- 75,000 rewards points > 30,000 KF miles
- 125,000 rewards points > 50,000 KF miles
- 250,000 rewards points > 100,000 KF miles
Remember the golden rule – if you combine more than one block in a rewards to points conversion you’ll be charged $26.75 for each one!
How long do miles take to credit to KrisFlyer?
The official line is “5-7 working days”. The last time I converted, it took exactly a week. Not a great turnaround, there are faster cards out there when it comes to miles conversion.
Which loyalty schemes can I transfer into?
Singapore Airlines KrisFlyer is the sole frequent flyer program for Standard Chartered rewards points redemptions.
Pay your income tax
The SCVI is one of the few credit cards in Singapore allowing you to pay your income tax bill using your credit card and accrue the usual miles earning rate. While this facility is already available for any credit card through CardUp (see our article), the processing fee using the Standard Chartered method is 1.6%, compared to 2.6% with CardUp, so it’s therefore a much better deal to use the SCVI.
You have to set up the payment at least seven working days before your income tax due date, and of course you must have sufficient credit balance to cover the total.
- Annual Income Tax Bill: $5,000
- Standard Chartered 1.6% Fee: $80
- Total Payable: $5,080
- Miles Accrued: 7,112 (5,080 x 1.4)
- Cost per mile: 1.1 cents (we value KF miles at 2 cents each)
I’ve paid my personal income tax bill this way for the last two years, and it’s very straightforward. You simply send Standard Chartered your Notice of Assessment along with your bank account details using the online system, and they then transfer the balance you owe to IRAS to your personal bank account.
Your credit card will be charged with the same amount, plus the 1.6% processing fee (in the above example, you’d find $5,000 credited to your bank account, and a $5,080 charge applied to your credit card account).
Note that this does not compel you to then pay your income tax to IRAS in one lump sum if you don’t wish to. I personally use the credited funds to pay the credit card statement (usually the following month), and set up a GIRO to pay my income tax in interest-free instalments over the year as normal.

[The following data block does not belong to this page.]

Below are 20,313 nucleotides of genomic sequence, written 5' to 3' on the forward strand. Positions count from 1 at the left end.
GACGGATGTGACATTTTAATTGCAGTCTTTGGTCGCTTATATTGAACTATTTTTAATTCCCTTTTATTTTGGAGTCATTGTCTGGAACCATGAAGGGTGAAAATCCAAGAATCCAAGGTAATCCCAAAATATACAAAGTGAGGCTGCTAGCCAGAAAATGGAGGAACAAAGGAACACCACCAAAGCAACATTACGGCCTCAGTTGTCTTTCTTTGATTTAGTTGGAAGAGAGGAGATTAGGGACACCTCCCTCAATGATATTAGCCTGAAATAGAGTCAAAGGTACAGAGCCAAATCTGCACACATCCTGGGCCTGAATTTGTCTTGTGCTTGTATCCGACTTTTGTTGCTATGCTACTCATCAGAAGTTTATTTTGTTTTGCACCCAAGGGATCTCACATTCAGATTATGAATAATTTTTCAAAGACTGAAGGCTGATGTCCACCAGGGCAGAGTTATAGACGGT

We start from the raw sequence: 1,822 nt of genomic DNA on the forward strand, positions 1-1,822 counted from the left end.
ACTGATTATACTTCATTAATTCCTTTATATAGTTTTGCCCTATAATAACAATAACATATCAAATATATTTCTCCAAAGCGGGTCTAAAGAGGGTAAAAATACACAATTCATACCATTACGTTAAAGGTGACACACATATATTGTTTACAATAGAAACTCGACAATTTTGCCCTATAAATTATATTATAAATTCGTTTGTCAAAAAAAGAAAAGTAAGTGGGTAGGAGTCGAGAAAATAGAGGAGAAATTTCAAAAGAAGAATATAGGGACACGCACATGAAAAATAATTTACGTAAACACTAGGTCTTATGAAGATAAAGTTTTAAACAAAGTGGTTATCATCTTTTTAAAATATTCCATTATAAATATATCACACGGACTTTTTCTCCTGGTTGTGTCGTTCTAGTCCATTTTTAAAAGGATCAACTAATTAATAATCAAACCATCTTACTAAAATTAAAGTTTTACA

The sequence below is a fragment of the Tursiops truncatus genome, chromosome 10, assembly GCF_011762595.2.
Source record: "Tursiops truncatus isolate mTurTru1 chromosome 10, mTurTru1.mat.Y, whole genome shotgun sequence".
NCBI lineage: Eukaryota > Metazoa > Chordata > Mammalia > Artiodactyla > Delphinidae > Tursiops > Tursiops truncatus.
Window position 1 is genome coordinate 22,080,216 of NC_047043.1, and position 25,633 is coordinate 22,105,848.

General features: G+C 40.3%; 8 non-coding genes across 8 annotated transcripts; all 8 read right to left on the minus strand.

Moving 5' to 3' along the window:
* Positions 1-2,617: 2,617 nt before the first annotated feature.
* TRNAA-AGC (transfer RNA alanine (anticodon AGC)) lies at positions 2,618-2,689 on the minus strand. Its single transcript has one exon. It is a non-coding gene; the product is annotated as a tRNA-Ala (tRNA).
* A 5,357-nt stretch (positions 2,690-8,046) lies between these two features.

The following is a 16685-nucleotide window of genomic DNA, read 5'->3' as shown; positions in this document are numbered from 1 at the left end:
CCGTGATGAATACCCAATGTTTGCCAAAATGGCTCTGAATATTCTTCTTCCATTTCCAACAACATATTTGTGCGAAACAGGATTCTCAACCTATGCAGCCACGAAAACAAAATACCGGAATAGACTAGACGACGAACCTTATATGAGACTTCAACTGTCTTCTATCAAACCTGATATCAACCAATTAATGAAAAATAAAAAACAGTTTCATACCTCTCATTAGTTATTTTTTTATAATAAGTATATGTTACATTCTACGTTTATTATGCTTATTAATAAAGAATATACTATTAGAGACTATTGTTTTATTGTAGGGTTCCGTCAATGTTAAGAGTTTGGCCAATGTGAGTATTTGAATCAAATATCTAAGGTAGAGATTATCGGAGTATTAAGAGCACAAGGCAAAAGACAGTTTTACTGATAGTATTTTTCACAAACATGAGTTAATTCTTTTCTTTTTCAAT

There are a few other perks with the SCVI card, the key benefits which will be of most interest to our readers are:
- 15% cashback on all Grab rides globally, capped at $30 cashback per month, provided you have achieved a minimum spend on the card in the same calendar month of $900 (though you should be spending $2,000+ per month using this card to generate the enhanced miles earning rates). This perk switched from a (more generous) one with Uber prior to their withdrawal from the SE Asia market in 2018.
- For the big spenders, complimentary 4 hour yacht hire when you spend $75,000 on the card in 2018.*
- Priority Pass membership, with six free lounge visits per year, then US$27 per visit thereafter.
- Up to 25% Caltex fuel savings.
- Additional points, perks and discounts at The Fullerton Hotel and Ritz-Carlton Millenia in Singapore. These include spa and dining discounts.
- Hotel and resort discounts at selected Banyan Tree Hotels and Resorts, the new Andaz Singapore, selected YTL Hotels, and $100 off at theluxenomad.com if you spend over $700 on a single booking.
* – Blackout period applies, and the rental is not available on eve of public holidays and on public holidays. Income tax payments and certain other transactions do not qualify towards the minimum spend.
Not a card for everyone, due to the high income requirement, the hefty annual fee, and the $2,000 monthly minimum spend to generate the high miles earning rate. The 35,000 welcome bonus miles, however, more than justifies your first year of card membership (as they have a value of around $700). Another way of looking at it is that for your $588.50 fee, you’re ‘buying’ KrisFlyer miles for 1.68 cents each.
This card particularly works for me due to the 15% Grab discount, capped at $30 each month (i.e. at $200 of Grab spend), because I commute to and from work using Grab anyway. That means I hit the $30 discount limit every month without fail, which nets me $360 in rebate per annum – a large chunk of the ongoing $588.50 annual fee.
That discount of course will not apply for everyone, so you’ll have to decide whether the higher miles earning rate (especially for foreign transactions at 3 miles per $1 spent, which is almost unbeatable), and the other card benefits, make the high fee work for you.
Our recommendations for credit cards and other similar products on this site do not constitute financial advice.